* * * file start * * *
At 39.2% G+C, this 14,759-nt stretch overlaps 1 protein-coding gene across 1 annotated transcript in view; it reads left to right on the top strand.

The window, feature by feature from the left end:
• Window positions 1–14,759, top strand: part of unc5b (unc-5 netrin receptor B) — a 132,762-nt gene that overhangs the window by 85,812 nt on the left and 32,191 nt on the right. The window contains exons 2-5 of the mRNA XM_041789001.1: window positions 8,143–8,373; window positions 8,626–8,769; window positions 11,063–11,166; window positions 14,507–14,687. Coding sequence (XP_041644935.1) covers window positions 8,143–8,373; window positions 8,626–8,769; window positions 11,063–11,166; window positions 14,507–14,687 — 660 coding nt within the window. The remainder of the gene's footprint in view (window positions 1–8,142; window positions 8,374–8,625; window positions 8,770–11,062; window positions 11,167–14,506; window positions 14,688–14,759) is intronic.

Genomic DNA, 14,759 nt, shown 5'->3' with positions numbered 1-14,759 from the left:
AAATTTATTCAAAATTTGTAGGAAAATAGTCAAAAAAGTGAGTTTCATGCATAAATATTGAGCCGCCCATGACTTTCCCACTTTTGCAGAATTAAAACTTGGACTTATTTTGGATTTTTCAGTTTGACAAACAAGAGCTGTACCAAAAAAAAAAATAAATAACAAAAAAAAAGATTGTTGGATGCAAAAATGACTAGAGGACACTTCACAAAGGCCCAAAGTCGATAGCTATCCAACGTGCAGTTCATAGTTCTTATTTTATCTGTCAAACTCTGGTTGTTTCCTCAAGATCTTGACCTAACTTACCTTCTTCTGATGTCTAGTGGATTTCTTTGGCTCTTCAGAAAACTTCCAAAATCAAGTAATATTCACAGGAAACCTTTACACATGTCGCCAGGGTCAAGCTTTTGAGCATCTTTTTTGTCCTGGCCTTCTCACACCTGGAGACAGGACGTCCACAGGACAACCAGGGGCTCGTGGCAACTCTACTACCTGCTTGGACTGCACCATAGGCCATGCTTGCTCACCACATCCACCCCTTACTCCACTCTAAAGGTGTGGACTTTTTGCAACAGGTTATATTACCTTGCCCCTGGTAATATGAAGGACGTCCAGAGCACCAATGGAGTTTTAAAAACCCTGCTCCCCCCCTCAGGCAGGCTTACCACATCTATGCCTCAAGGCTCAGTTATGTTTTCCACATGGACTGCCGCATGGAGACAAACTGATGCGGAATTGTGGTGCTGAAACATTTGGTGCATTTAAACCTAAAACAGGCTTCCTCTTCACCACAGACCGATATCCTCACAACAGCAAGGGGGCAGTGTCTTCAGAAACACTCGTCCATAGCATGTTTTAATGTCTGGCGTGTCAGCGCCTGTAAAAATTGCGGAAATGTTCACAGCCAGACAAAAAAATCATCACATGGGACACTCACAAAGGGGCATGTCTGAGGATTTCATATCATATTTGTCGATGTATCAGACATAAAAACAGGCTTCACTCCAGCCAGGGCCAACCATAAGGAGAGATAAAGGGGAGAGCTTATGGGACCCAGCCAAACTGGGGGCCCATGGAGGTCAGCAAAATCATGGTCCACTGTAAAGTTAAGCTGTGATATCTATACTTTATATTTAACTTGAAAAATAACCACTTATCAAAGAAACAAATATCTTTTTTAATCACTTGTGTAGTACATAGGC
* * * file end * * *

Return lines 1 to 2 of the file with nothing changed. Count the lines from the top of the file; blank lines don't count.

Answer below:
At 39.2% G+C, this 14,759-nt stretch overlaps 1 protein-coding gene across 1 annotated transcript in view; it reads left to right on the top strand.

The window, feature by feature from the left end: